David Sturman and Bob Easson have been recognised for their services to squash at a sportscotland awards ceremony in Glasgow last night (Thursday, November 15).

David won the 2018 Community Coach of the Year award with Bob Easson winning the Coach Developer of the Year gong at the sportscotland Coaching Officiating and Volunteer Awards 2018 held in Glasgow’s stunning City Chambers.

The pair picked up awards on an evening where inspirational coaches, officials and volunteers from all over Scotland were celebrated across 13 categories for their significant contribution to sport over the past 12 months.

The ceremony saw leading athletes congratulate the winners and thanking them for their work in supporting and developing sport in Scotland.

David Sturman coaches at Scottish Squash Rackets Club (SSRC) in Maryhill, working tirelessly to make sport more inclusive.

Among the many sessions and programmes he runs to introduce players young and old to the sport there are many focused on opening the club and the sport up to the BME communities of Glasgow, female participants and local ASN schools.

David was an international player himself representing Scotland and this year showed he can still get around the court to good effect when he won the 2018 Over 65’s Scottish National Championship.

 

Notably in David’s two years at SSRC club membership has almost doubled from 80 to 135 members.

But his playing career doesn’t detract from his coaching work, David is championing equality in squash and says he wants everyone to have an equal opportunity to try the sport.

But what keeps David coming back and giving up so much for the sport? He says his love of squash is such that he can’t keep away.

He said: “I love trying to improve players because we need the next generation to come along and if we don’t the sport will miss out on a lot of players. The enthusiasm I get is from working with everyone else.

“The Girls Do Squash programme is important because there has been a lack of female players coming through. Slowly but surely the club is starting to change that.

“Inclusion is important because a lot of children may never get the opportunity to play sport and I think everyone should be included regardless of any physical or mental disability. Some like it and some don’t, but I think it’s important that they are all given the opportunity. The most important thing is they leave with a smile.”

Bob Easson has excelled in several roles across a range of sports over the years and currently works in squash, rugby and basketball.

He is performance director on the board of Scottish Squash, mentors and helps executives, coaches and players at all levels at Basketball Scotland and is Director of Rugby at Edinburgh Academical Football Club.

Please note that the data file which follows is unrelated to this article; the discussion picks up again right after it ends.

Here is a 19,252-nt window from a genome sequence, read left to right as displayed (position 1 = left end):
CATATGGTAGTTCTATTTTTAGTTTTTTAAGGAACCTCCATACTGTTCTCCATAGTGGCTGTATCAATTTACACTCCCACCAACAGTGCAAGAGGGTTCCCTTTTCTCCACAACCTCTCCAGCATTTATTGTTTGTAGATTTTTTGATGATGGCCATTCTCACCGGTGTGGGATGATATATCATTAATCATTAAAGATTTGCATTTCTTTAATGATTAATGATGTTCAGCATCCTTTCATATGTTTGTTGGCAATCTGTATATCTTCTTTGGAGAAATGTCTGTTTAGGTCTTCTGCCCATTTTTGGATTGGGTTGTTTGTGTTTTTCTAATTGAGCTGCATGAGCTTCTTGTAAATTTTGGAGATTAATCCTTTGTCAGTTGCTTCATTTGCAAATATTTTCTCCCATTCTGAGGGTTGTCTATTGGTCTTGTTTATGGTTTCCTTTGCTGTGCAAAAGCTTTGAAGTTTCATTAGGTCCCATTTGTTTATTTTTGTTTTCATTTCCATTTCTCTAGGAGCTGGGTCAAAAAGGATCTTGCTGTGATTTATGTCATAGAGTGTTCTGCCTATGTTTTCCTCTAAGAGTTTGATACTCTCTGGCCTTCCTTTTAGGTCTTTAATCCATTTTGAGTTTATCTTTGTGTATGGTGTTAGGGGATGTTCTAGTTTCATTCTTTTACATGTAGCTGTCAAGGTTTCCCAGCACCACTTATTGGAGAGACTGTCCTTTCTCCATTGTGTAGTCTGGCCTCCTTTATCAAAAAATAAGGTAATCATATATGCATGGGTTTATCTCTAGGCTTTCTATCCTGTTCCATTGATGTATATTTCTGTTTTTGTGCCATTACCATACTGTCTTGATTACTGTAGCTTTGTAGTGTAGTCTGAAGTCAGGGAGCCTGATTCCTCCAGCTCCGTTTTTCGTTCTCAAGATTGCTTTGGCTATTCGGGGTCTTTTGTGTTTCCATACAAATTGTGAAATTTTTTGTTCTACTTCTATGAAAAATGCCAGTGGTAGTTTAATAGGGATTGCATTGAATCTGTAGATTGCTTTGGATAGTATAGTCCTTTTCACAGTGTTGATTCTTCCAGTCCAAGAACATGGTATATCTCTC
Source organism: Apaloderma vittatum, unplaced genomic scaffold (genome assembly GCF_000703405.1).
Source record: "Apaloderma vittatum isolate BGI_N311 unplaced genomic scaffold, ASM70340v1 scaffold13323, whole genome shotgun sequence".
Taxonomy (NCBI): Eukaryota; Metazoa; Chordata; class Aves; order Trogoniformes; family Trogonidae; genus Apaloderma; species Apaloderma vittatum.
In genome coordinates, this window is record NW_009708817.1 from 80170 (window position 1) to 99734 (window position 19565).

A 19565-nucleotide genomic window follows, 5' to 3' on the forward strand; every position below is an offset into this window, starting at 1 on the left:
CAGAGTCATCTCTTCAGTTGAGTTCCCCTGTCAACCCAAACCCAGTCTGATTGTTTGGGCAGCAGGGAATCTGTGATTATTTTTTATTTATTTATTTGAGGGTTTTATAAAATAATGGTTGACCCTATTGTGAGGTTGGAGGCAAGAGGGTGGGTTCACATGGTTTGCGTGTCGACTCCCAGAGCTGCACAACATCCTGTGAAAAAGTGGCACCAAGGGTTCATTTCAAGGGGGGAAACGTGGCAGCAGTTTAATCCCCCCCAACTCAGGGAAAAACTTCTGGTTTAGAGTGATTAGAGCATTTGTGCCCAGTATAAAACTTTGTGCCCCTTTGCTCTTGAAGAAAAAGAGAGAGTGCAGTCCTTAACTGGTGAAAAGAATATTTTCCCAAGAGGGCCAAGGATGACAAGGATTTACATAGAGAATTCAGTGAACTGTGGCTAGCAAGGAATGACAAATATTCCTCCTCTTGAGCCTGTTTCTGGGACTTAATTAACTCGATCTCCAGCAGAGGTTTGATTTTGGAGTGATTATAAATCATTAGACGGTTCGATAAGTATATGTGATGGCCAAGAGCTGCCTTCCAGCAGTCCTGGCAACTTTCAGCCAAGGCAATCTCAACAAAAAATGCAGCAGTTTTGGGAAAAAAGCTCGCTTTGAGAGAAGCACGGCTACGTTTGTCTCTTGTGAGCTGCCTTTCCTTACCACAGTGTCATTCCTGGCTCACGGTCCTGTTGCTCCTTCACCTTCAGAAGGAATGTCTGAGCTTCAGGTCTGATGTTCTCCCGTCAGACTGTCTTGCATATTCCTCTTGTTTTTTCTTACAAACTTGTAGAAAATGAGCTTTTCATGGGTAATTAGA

Despite his wide-ranging remit, what drives Bob remains the same as when he started out as a PE teacher in the mid-60s, the desire to see young people develop.

He said: “I became a PE teacher in the mid-60s because I wanted to work with young people and I am really keen to see young people develop.

“I’ve been involved in teaching, coaching and mentoring for a long time working with young coaches. The proud moments are seeing someone improve, I get a buzz out of that, to see young coaches get better and move on, those are the proud moments.

“Coaches and athletes have to have many people who help them out throughout their careers and it’s brilliant to be able to be part of that journey.”

Paul Bell, National Coach at Scottish Squash added: “Bob has mentored me through my time as National Coach and his guidance and advice has been invaluable to me making the impact I have made in the sport.”

Stewart Harris, sportscotland Chief Executive, said: “At sportscotland we are implementing a world-class sporting system at every level in Scotland and we can only do so with the support of the many dedicated coaches, officials and volunteers.

“Every year across Scotland, thousands of dedicated sporting enthusiasts devote their time, knowledge and skills to help others achieve their sporting goals. Our Coaching, Officiating and Volunteering Awards provide us with a chance to celebrate the great sporting achievements that are taking place every day and congratulate individuals on their commitment to Scottish sport.”

At the event, hosted by BBC Scotland’s Bryan Burnett, coaches, officials and volunteers involved in squash, wheelchair basketball, para swimming, badminton, rugby, judo, lawn bowls, swimming, football, athletics and boccia were recognised for the many hours they dedicate to helping others compete at the best level they can.

Images by Alan Peebles